Dermot and Kelly take on some of the history behind the tale of Irish exile Kevin Egan. This episode’s discussion covers the story of the 1867 Clerkenwell explosion, what that has to do with Kevin Egan, Egan’s relationship to his wife and son, Dermot’s relationship to Tayto crisps, Egan’s memories of Kilkenny, the Berkeleyan quality of memory, more father-son angst, and a cautionary tale for young Stephen.
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Media Mentioned in this Episode:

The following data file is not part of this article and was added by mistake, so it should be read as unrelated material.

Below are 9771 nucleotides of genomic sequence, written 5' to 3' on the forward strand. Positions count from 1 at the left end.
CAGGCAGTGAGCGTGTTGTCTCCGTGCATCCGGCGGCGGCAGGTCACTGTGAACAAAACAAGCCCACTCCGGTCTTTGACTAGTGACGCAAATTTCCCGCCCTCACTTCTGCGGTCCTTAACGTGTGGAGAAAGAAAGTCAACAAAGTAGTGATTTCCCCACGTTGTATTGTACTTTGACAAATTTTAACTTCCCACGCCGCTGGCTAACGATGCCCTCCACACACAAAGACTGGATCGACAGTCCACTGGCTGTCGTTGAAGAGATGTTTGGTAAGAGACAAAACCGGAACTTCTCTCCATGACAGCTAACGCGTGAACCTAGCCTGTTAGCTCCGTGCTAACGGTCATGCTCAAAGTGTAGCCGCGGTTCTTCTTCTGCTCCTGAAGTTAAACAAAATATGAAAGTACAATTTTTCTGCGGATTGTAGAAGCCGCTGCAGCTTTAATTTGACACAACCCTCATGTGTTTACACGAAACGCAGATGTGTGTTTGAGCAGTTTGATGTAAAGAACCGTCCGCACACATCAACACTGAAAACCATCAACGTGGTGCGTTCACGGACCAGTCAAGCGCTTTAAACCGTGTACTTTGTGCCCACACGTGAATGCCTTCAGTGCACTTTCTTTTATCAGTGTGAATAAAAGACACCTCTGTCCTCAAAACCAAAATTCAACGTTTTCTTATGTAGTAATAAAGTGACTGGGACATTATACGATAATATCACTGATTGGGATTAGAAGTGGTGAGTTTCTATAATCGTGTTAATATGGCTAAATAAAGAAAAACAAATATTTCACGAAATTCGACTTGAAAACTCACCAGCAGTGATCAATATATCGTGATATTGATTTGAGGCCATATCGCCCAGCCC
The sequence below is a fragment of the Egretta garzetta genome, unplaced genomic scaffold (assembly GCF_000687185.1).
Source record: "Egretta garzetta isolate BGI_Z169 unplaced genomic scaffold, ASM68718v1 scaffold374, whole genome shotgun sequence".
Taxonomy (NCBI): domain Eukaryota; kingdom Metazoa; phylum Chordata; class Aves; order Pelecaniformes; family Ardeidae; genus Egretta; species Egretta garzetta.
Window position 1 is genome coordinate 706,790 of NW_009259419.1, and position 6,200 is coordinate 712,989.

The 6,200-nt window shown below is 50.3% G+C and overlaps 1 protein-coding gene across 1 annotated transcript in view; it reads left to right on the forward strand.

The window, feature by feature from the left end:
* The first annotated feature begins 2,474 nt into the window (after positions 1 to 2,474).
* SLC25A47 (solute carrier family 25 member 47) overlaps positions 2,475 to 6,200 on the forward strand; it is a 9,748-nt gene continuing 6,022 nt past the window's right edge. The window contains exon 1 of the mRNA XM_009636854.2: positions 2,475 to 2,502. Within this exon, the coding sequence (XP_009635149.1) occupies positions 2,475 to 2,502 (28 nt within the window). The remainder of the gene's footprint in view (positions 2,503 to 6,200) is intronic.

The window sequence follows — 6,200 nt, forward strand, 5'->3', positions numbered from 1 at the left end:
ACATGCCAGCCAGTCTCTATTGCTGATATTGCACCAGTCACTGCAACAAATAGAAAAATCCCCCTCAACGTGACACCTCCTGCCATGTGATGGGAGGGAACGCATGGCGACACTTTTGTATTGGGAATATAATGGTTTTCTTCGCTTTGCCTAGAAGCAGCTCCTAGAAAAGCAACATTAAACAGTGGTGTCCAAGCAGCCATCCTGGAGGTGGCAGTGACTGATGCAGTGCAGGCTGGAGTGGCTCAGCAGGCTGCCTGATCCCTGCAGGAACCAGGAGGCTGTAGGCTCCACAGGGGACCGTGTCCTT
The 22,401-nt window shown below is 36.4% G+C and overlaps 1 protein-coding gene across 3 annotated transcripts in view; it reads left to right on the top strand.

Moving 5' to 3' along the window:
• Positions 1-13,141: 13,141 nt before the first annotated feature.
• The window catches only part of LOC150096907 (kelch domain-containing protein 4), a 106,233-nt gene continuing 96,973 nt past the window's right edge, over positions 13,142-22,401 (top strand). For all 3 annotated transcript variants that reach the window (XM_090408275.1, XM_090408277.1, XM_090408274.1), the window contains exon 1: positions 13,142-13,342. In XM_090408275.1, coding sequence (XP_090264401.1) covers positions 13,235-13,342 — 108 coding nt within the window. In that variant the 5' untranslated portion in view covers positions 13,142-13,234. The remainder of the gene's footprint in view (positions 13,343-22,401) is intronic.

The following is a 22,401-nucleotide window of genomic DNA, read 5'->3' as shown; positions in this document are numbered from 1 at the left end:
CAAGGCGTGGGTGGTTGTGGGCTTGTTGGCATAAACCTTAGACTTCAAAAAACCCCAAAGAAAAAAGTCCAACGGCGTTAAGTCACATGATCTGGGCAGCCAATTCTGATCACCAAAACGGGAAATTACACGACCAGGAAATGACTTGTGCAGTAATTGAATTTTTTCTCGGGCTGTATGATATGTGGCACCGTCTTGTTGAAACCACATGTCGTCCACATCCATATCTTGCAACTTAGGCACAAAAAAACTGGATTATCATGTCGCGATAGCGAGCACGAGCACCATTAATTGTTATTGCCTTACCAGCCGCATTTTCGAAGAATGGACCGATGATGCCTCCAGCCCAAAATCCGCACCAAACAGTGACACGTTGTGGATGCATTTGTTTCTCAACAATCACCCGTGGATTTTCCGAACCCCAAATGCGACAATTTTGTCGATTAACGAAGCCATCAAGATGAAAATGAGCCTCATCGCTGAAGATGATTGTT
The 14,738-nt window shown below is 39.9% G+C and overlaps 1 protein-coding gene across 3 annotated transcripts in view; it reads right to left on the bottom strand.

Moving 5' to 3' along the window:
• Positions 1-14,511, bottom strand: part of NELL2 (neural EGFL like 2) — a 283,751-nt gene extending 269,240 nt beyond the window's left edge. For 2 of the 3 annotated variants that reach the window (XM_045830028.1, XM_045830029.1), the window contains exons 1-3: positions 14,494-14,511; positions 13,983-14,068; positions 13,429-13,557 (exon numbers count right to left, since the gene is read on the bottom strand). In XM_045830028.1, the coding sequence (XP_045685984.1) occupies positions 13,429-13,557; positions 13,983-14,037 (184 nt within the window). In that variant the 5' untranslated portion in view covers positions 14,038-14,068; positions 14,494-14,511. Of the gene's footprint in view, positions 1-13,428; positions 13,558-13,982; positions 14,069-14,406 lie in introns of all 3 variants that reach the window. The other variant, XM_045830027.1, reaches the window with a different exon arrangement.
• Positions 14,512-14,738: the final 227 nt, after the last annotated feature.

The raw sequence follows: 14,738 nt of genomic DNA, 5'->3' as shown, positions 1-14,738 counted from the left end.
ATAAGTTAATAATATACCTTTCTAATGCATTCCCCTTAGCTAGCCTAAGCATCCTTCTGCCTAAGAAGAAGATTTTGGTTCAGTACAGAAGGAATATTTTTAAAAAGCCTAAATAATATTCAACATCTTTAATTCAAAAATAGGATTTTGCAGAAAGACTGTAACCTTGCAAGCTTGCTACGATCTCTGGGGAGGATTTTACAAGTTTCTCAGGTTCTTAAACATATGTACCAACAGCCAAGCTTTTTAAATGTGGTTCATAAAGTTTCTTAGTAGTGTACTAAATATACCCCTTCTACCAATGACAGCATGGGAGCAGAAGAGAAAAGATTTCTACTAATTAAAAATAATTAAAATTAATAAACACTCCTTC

Anghinetti, P. (1982). Berkeley’s Influence on Joyce. James Joyce Quarterly, 19(3), 315-329. Retrieved fromhttp://www.jstor.org/stable/25476446
Ellmann, R. (1959). James Joyce. New York: Oxford University Press.
Eugene Davis & the Casey brothers. (n.d.) Retrieved from http://www.irishmeninparis.org/revolutionaries/eugene-davis-the-casey-brothers
“Irish Agitators in Paris,” (1884, April 22). The New York Times. Retrieved fromhttps://timesmachine.nytimes.com/timesmachine/1884/04/22/103614112.pdf
“The Irish Colony in Paris,”(1884, June 11). The Brisbane Courier. Retrieved fromhttps://trove.nla.gov.au/newspaper/article/3430959
Zingg, G. (2013). Is there Hiberno-English on them? Hiberno-English in modern literature: the use of dialect in Joyce, O’Brien, Shaw and Friel. Bern: Peter Lang AG.